Why The New Bridge in Genoa is Among The World’s Most Advanced

Image Credit: Christian Michelides via Wikimedia Commons

The San Giorgio bridge in Genoa, Italy, may not look like anything extraordinary at first sight, and it’s really nothing special when it comes to design and structural ingenuity, yet it’s considered to stand at the cutting edge of technology in the field. The way through which San Giorgio is pushing the envelope lies in its functions rather than its structural elegance.

First, it uses solar panels positioned along its 1,067 meters (3,501 ft) of length, providing the power required to light up the bridge, saving on electricity and achieving independence from power cuts and other grid problems.

Secondly, it features four automated robots that use a set of wheels to move autonomously along the viaduct and snap photographs of its concrete surface. This is to help the engineers identify any cracks from their early formation and intervene with corrective work where required.

The robots also clean the bridge, including the solar panels and the wind-proofing barriers on its sides, so this process is automated too. Once this is done, the robots retreat to their charging stations powered by energy harvested by the solar panels. This keeps the running cost of cleaning and maintaining the bridge at a minimum compared to typical solutions used everywhere else.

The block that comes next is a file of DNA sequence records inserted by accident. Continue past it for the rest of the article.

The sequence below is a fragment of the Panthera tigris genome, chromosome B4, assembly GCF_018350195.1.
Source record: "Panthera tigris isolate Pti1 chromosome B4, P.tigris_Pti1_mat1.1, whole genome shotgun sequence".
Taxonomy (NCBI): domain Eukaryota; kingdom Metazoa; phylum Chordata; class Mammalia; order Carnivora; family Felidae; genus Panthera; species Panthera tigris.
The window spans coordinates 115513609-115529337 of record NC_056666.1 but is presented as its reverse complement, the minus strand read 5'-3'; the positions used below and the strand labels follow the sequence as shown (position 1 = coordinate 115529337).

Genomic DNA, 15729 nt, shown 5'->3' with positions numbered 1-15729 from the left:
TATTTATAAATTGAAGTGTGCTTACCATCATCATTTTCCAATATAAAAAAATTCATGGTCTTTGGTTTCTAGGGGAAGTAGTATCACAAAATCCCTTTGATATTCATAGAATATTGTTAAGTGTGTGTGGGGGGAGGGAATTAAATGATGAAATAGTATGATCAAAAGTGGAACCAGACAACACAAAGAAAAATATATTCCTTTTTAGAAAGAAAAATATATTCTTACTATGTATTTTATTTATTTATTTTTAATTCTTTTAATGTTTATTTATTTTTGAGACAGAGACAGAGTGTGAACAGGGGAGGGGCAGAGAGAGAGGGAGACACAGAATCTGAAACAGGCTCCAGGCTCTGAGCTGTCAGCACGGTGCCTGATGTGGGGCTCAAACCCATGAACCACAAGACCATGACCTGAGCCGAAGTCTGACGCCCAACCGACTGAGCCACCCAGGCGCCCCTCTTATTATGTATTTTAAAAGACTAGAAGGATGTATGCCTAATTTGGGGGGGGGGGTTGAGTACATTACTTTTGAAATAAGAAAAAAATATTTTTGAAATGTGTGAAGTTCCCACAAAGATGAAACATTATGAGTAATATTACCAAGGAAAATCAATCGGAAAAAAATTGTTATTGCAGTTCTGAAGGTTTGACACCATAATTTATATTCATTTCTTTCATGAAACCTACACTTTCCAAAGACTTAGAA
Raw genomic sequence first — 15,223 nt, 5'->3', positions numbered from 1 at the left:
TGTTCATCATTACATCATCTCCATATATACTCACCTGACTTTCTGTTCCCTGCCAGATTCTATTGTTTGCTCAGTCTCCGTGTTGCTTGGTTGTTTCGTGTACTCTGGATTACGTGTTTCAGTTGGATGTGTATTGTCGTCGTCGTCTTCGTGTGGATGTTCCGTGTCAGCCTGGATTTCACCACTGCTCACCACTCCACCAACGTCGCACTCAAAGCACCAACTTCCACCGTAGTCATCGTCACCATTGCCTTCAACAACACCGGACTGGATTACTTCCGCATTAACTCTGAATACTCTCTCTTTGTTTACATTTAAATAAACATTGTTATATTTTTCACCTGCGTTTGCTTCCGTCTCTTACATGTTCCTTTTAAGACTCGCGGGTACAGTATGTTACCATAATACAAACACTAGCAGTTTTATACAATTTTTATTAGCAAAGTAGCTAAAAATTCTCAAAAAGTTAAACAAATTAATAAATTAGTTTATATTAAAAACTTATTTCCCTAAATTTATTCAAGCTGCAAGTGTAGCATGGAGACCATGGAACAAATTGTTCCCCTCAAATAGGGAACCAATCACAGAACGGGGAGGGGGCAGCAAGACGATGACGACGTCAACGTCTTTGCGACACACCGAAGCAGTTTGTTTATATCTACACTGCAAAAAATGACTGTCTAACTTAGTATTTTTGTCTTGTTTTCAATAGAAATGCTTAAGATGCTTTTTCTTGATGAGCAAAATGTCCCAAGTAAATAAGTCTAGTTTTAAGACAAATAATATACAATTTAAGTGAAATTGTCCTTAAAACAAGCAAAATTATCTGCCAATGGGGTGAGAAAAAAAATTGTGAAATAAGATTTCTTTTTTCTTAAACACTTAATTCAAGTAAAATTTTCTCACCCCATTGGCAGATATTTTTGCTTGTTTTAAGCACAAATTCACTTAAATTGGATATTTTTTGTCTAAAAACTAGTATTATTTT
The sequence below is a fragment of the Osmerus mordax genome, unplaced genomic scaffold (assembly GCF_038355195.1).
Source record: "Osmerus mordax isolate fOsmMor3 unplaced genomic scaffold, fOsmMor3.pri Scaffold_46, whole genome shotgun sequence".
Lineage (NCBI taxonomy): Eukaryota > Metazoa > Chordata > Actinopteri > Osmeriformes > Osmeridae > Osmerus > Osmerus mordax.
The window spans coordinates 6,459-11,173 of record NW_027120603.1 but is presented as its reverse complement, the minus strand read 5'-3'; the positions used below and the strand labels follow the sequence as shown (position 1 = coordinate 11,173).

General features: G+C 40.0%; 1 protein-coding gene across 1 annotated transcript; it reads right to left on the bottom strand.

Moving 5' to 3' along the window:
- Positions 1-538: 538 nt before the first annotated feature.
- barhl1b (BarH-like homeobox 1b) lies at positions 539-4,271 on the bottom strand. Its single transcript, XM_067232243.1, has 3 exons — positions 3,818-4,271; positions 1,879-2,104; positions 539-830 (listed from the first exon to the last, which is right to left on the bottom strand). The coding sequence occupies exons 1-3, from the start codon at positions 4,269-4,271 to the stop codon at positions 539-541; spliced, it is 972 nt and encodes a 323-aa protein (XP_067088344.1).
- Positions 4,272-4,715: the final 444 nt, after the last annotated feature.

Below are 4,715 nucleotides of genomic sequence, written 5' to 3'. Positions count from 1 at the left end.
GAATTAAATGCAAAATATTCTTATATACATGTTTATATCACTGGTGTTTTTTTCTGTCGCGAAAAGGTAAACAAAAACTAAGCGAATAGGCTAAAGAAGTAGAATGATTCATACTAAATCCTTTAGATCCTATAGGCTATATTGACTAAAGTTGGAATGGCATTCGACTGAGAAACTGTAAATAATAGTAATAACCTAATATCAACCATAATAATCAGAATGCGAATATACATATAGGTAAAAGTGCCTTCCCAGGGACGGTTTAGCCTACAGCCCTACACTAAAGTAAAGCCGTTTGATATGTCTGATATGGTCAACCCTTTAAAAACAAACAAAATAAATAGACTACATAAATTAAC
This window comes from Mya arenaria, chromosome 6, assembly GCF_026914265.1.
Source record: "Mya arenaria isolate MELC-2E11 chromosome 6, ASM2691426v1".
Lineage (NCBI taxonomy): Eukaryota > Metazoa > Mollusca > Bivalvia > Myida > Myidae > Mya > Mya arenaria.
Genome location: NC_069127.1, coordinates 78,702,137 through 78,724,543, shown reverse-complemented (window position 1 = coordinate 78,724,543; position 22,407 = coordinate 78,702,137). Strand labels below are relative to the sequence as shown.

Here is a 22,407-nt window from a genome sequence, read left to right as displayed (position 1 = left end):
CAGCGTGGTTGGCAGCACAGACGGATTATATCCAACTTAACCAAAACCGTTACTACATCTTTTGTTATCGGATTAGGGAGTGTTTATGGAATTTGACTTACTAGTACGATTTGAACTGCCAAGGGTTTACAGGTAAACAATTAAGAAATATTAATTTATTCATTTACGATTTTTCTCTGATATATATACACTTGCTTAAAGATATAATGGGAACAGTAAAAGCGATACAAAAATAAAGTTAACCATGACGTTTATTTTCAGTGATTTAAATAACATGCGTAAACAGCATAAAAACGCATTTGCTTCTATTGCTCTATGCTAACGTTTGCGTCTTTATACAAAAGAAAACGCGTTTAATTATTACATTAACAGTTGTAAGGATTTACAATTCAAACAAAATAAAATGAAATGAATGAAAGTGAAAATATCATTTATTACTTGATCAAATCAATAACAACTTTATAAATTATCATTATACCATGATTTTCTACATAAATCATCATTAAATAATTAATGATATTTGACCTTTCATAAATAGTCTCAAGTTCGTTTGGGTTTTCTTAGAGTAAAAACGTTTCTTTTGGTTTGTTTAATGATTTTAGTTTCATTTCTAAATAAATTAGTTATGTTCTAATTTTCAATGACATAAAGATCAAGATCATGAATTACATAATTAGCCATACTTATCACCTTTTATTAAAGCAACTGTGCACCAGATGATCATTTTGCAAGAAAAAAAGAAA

The San Giorgio bridge has gone so far in terms of innovation because it replaces the Ponte Morandi bridge, which collapsed during a rainstorm in August 2018, killing 43 people in the incident and the pride of Italian engineering. The old bridge gave in to excessive concrete creep problems due to incorrect assessments and poor maintenance and targeted reinforcement work.

This failure is why the inspection role was now allotted to automated systems that empower the civil engineers to conduct sweeping surveys and catch any signs of trouble early. The new bridge is also made of concrete, so the same material-related risks apply, although the design approach is different. Ponte Morandi was a towered cable bridge, while San Giorgio is a beam bridge with heavy steel reinforcement.

Bianca Van der Watt

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